If
a graph doesn't have an Euler path or circuit, how can we modify the graph so that it
does?

EULERIZATION and SEMI-EULERIZATION

EULERIZATIONIf a graph does not have an Euler Circuit, we still might be interested in knowing how it could be traveled with as few retraced edges as possible (starting and ending at the same vertex). These retraced edges can be indicated by adding duplicate edges between two vertices to indicate that an edge between those two vertices was retraced. Although these duplicate edges just represent a retracing of an edge rather than an actual new edge, mathematically it doesn't matter whether they are real or not. This process is called EULERIZATION.
Example: Eulerize this graph. Notes about Eulerization of a graph - The duplicate edges added to the Eulerized graph can be thought of as actual new edges but in many contexts, the new edges of the Eulerized graph just represent a retracing of the same edge in the original graph.
- Eulerization involves only involves adding edges which duplicate existing edges. You cannot add "new" edges; that is, edges which do not duplicate edges already in the graph.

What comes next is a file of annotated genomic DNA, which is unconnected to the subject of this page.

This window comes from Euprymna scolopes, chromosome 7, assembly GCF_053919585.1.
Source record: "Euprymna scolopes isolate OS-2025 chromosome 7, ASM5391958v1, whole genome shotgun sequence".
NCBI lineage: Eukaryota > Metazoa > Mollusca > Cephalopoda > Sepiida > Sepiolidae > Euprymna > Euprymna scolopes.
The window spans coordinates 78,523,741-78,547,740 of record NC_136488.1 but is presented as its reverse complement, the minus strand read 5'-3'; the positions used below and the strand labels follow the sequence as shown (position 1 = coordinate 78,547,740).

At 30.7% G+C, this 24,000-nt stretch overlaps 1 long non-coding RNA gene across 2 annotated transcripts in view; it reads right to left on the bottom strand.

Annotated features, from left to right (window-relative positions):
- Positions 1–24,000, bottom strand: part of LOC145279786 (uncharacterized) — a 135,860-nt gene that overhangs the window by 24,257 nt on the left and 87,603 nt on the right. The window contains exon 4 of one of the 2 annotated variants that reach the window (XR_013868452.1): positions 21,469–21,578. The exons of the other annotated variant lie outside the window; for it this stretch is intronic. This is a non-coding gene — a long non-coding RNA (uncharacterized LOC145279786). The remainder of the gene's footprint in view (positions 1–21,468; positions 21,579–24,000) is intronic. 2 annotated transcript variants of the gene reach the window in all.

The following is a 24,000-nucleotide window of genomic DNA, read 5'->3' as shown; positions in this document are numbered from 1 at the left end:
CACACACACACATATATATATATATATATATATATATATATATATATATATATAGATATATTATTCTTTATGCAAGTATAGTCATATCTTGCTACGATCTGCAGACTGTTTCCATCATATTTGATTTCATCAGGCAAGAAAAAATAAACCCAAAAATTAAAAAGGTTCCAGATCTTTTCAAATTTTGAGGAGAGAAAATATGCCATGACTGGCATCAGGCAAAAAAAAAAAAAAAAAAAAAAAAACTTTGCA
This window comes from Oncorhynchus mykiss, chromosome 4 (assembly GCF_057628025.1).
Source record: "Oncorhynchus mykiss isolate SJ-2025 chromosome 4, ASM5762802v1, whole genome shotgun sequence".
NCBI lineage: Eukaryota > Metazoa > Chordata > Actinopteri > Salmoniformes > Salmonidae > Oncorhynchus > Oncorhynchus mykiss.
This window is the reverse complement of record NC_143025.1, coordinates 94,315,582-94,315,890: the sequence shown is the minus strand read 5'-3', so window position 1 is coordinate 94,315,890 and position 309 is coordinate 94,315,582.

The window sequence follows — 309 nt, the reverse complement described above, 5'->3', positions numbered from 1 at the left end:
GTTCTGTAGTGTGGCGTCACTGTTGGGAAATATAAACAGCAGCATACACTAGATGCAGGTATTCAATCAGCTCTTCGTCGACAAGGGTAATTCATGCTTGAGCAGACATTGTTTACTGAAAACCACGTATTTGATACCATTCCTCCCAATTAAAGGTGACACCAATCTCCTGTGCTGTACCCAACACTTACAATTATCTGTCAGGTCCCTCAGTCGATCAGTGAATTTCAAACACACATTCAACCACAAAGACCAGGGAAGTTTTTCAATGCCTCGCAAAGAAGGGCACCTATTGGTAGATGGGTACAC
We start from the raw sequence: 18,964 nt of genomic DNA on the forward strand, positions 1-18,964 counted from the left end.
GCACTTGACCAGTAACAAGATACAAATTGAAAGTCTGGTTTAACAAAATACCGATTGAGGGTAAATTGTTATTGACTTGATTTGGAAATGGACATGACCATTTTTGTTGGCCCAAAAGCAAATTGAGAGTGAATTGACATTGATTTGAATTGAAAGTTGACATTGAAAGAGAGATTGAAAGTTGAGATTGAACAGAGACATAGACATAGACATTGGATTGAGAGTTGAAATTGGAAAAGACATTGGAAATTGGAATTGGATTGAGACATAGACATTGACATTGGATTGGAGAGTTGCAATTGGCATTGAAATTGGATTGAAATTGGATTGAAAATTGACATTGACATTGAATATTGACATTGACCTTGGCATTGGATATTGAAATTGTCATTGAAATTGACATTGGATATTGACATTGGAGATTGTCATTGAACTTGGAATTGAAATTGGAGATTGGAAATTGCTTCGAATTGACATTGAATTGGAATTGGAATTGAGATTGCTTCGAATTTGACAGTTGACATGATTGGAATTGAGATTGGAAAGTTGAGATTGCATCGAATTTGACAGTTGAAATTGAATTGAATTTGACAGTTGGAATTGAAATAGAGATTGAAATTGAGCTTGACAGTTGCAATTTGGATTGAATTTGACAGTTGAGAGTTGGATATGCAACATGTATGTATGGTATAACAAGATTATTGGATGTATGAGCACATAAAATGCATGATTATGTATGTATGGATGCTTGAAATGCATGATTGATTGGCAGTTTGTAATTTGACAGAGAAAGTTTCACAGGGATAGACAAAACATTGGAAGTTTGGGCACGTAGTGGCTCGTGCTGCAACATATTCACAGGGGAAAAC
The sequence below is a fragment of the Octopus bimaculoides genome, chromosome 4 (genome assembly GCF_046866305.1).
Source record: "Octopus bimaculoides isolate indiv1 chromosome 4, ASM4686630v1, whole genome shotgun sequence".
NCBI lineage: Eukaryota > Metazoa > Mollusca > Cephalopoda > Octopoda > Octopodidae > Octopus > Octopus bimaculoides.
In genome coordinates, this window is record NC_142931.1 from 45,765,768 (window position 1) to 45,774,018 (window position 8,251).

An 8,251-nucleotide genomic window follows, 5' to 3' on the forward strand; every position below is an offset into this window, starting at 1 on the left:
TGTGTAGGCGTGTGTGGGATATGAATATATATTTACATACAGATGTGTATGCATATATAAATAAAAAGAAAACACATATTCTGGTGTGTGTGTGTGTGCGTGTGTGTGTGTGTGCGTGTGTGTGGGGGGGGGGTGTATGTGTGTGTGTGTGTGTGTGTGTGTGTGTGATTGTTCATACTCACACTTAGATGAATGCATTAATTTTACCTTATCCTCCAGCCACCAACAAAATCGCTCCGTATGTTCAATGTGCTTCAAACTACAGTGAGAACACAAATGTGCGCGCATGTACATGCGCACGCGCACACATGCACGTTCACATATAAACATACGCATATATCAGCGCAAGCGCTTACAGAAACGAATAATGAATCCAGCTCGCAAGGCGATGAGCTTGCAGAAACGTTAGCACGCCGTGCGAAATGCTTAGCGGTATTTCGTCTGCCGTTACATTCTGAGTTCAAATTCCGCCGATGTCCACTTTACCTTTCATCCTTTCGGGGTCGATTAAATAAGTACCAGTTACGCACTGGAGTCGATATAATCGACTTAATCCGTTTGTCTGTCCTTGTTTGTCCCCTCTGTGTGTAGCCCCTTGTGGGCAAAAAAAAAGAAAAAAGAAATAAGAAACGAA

- Always Eulerize a graph using the fewest edges possible.
- The duplicate edges added to a graph during the process of Eulerization are often called DEADHEAD EDGES.
Try this one yourself:
We might also be interested in knowing how a graph that does not have an Euler Path could be traveled with as few retraced edges as possible (starting and ending at different vertices). These retraced edges can be indicated by adding duplicate edges between two vertices to indicate that an edge between those two vertices was retraced (just as in the Eulerization process). Although these duplicate edges just represent a retracing of an edge rather than an actual new edge, mathematically it doesn't matter whether they are real or not. This process is called SEMI-EULERIZATION.
Example: Semi-Eulerize this graph. |